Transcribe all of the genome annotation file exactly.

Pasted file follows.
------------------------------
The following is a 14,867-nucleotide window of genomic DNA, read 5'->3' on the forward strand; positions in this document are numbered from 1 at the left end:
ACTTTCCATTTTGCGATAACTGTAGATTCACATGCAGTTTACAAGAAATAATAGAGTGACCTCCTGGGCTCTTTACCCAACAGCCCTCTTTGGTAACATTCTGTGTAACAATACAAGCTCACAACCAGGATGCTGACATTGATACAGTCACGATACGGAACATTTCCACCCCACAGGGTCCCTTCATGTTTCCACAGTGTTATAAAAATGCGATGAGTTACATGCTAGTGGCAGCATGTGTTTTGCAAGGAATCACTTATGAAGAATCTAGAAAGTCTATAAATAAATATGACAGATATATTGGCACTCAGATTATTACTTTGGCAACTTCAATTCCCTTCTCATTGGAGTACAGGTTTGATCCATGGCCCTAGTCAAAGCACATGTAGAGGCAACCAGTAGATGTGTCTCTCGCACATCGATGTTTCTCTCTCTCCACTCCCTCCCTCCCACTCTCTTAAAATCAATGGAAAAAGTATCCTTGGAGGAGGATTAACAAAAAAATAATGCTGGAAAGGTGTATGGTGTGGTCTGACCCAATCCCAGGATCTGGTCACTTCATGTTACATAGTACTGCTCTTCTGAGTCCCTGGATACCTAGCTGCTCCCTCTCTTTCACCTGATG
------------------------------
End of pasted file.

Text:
The following is a 14,867-nucleotide window of genomic DNA, read 5'->3' on the forward strand; positions in this document are numbered from 1 at the left end:
ACTTTCCATTTTGCGATAACTGTAGATTCACATGCAGTTTACAAGAAATAATAGAGTGACCTCCTGGGCTCTTTACCCAACAGCCCTCTTTGGTAACATTCTGTGTAACAATACAAGCTCACAACCAGGATGCTGACATTGATACAGTCACGATACGGAACATTTCCACCCCACAGGGTCCCTTCATGTTTCCACAGTGTTATAAAAATGCGATGAGTTACATGCTAGTGGCAGCATGTGTTTTGCAAGGAATCACTTATGAAGAATCTAGAAAGTCTATAAATAAATATGACAGATATATTGGCACTCAGATTATTACTTTGGCAACTTCAATTCCCTTCTCATTGGAGTACAGGTTTGATCCATGGCCCTAGTCAAAGCACATGTAGAGGCAACCAGTAGATGTGTCTCTCGCACATCGATGTTTCTCTCTCTCCACTCCCTCCCTCCCACTCTCTTAAAATCAATGGAAAAAGTATCCTTGGAGGAGGATTAACAAAAAAATAATGCTGGAAAGGTGTATGGTGTGGTCTGACCCAATCCCAGGATCTGGTCACTTCATGTTACATAGTACTGCTCTTCTGAGTCCCTGGATACCTAGCTGCTCCCTCTCTTTCACCTGATG